Journalist Ginny Dougary claimed Balding had been given editorial control over an article she wrote for Saga Magazine and had been allowed to remove and re-write sections of the interview.
Writing in The Guardian, Dougary said: "I experienced two firsts last week. One was that I asked for my byline to be removed from an interview I had written, which was a direct consequence of the other first: the subject of my interview being given, without my prior knowledge, copy control and – in a breathtaking liberty – removing sections of my interview and replacing them with her own, self-promoting, words."
Balding responded in a series of Tweets (below), saying: "Re the Saga saga, today has been an exercise in self-restraint. The editor has issued a statement clarifying that she asked for the changes and I did not have copy approval."
In a statement to PRWeek, Saga said: "Saga Magazine edited the interview with Clare with the full involvement of the writer, who suggested we add lines ourselves. It was the editor's view that the original article did not cover the wide range of issues that Clare holds dear. The writer is mistaken in thinking that copy approval was given. It was not.
"Saga Magazine does not offer copy control, and interviews that require it are declined. In this case, quotations were checked for accuracy alone. New quotations were sourced to rebalance the article against deadline. It is the editor's decision alone to edit an article that is not exactly right for the magazine and Saga Magazine does not defer that decision to PRs or interviewees."
Balding has been contacted for comment.
Re the Saga saga, today has been an exercise in self-restraint.The editor has issued a statement clarifying that she asked for changes (1/2)— Clare Balding (@clarebalding) October 1, 2017
(2/2) and I did not have copy approval. I would certainly never ask anyone to call me 'lovely'. Gorgeous maybe - but never lovely! #Sagasaga— Clare Balding (@clarebalding) October 1, 2017
Frank PR co-founder Andrew Bloch, who handles Lord Alan Sugar’s personal PR, said copy checking for factual errors was "helpful for all parties", but added that editorial control should always stay with the journalist.
Bloch said: "A PR should trust a journalist to carry out an interview, and anyone seeking publicity should be comfortable with a range of questions. Having set up hundreds of interviews for Lord Sugar over the last fifteen years or so, I have never once asked for copy approval, nor would I."
Bloch cited one exception to this rule: if it is a first-person interview and the person concerned is telling an intensely personal story.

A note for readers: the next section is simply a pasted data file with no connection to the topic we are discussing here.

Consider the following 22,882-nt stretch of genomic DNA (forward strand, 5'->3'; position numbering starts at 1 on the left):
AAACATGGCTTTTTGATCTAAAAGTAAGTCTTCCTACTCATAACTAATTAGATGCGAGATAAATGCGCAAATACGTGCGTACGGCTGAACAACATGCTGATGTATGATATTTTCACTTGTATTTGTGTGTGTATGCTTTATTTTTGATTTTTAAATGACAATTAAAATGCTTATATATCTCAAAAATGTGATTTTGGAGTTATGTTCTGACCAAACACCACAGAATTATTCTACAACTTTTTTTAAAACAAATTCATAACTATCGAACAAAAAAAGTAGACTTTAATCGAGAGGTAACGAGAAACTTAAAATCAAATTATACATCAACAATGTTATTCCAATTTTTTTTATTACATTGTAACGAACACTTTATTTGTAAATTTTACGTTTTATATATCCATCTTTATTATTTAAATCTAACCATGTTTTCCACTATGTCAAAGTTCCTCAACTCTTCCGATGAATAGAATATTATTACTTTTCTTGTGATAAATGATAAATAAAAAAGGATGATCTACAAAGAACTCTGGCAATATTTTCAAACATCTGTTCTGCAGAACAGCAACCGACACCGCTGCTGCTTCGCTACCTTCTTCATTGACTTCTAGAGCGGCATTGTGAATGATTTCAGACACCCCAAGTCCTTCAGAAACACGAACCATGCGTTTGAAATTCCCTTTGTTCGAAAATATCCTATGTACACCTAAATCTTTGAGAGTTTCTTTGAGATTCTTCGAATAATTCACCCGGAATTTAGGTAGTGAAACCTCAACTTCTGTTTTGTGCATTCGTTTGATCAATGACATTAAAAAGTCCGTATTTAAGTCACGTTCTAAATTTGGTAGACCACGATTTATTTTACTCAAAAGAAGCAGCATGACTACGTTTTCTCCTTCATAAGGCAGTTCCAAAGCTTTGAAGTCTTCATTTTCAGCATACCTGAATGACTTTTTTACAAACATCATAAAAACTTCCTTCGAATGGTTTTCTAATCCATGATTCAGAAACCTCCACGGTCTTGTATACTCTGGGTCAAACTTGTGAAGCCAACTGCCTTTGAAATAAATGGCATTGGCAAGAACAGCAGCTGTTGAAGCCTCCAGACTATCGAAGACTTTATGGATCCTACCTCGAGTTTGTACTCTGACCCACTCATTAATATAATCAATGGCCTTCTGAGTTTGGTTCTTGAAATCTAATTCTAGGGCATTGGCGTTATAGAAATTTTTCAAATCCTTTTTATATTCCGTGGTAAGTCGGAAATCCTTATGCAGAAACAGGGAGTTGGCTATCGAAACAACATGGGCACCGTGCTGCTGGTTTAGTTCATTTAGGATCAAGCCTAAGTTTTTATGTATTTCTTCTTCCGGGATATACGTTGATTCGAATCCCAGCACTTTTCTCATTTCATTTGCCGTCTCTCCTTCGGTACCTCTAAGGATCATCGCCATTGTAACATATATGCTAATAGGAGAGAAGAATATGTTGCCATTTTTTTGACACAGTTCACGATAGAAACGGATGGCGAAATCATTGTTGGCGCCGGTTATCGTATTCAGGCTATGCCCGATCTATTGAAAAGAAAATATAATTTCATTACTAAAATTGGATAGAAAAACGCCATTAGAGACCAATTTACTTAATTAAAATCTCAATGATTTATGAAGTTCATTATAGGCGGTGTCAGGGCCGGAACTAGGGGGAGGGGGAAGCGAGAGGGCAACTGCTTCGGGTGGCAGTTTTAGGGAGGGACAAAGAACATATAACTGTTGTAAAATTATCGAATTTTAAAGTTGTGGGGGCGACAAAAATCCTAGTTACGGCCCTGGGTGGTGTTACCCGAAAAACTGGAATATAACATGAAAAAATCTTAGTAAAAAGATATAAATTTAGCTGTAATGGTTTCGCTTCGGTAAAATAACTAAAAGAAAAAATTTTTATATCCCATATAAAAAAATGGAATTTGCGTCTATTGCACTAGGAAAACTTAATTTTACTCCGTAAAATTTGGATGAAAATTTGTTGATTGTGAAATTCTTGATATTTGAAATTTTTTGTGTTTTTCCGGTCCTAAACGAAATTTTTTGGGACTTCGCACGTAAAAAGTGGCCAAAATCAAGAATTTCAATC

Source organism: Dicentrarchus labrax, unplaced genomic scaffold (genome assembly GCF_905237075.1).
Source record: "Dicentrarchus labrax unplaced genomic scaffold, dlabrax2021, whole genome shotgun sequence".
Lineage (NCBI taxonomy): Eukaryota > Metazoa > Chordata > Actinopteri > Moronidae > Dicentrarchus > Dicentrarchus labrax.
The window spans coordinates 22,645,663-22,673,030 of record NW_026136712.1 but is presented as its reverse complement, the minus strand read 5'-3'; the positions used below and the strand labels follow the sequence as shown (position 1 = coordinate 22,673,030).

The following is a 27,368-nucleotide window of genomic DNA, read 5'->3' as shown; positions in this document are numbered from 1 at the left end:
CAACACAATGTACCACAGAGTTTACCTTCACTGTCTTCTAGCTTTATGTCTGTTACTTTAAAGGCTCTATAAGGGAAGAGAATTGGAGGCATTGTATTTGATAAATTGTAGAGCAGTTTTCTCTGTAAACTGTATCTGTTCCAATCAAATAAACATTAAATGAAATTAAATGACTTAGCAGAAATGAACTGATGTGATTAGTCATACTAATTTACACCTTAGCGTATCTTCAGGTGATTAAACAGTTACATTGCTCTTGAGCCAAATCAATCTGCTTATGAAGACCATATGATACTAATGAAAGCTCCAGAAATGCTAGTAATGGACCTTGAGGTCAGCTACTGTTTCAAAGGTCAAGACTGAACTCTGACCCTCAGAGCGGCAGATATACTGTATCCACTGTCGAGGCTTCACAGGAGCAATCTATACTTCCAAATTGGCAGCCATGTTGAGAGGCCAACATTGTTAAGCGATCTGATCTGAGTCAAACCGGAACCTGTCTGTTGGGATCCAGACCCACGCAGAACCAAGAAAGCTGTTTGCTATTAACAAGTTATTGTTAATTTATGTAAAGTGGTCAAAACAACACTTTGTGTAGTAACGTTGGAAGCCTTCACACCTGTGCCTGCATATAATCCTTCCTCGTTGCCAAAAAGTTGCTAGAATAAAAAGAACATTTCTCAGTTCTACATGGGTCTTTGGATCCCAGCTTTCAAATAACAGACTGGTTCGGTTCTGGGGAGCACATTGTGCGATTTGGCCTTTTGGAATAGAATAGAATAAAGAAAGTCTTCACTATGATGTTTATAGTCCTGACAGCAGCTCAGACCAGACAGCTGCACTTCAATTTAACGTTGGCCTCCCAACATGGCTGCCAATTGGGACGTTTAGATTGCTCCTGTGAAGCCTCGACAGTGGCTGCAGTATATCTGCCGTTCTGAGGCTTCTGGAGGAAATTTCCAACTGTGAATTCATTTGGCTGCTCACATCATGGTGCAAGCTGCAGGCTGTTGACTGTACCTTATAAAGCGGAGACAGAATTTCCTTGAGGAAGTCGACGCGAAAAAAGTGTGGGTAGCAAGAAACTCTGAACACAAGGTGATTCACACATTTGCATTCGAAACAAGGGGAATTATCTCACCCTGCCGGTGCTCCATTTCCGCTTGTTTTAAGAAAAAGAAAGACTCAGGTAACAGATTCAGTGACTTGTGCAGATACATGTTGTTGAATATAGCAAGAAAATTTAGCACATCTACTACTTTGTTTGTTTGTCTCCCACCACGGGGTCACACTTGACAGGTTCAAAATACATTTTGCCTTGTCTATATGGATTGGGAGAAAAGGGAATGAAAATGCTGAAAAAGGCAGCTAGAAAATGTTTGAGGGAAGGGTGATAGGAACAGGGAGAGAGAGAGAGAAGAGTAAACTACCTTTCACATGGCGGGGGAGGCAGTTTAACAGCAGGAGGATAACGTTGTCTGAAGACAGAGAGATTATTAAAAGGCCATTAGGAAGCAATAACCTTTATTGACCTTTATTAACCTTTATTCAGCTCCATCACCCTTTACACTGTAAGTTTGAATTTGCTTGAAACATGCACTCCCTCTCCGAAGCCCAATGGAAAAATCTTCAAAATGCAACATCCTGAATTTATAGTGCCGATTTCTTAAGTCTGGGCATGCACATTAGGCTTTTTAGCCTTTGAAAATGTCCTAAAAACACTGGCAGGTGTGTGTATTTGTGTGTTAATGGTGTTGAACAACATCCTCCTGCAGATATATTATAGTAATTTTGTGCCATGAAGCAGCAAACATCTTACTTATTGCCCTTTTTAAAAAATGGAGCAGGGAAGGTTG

Bloch said: "This was the case when Frank worked with Stephen Davies, the England cricketer to announce that he was gay. We worked with The Telegraph to ensure the story was communicated in a sensitive way, and they agreed to give us copy approval in return for an exclusive interview."
David Alexander, MD at Calacus PR and former sports journalist, said that early in his PR career he was once reprimanded for not demanding copy approval.
Alexander said: "I thought it strange that my boss would expect any journalist worth their salt to be open to copy approval or review and it’s never something I’ve demanded of a journalist, especially having worked on that side of the fence myself."
Like Bloch, Alexander said the only time when copy approval was "a reasonable request" is if the article is in the first person.
He said: "Sometimes an over-zealous sub editor can edit what a client has written (or more likely we have written on their behalf) and changed the sense of something important. Or they have written it in the first person after interviewing a client, which provides even more opportunity for misinterpretation or a lack of understanding."
Max Dundas, founder at Dundas Communications, argued that Balding would have been blameless if Saga had offered her copy approval in exchange for doing the interview relatively last minute.
Dundas said: "Why wouldn’t she accept such terms if they are being offered upfront? It's certainly not the norm in our experience, but in certain circumstances we do get offered copy approval by journalists and editors. Clearly, though, editorial integrity is of critical importance to both journalism and PR – perhaps titles that offer it should say so in the articles when its given."
Taking a slightly different tone, Hotwire Global consumer MD Emma Hazan said: "Brands should not need copy approval if they have been fully prepped by their PR representative. End of."
Echoing Hazan, several PR professionals have also taken to social media, arguing that editorial control should also always reside with the journalist.
Asking for copy approval is bad PR. If a journalist is unfair, it's the journalist's reputation. https://t.co/pIKSwWrz5E— Leeds Talks PR (@LeedsTalksPR) October 2, 2017
It's fine to ask. But for me it's very bad practice for a journalist to agree and risks making the PR look inexperienced.— Colin Kelly (@colinkelly) 2 October 2017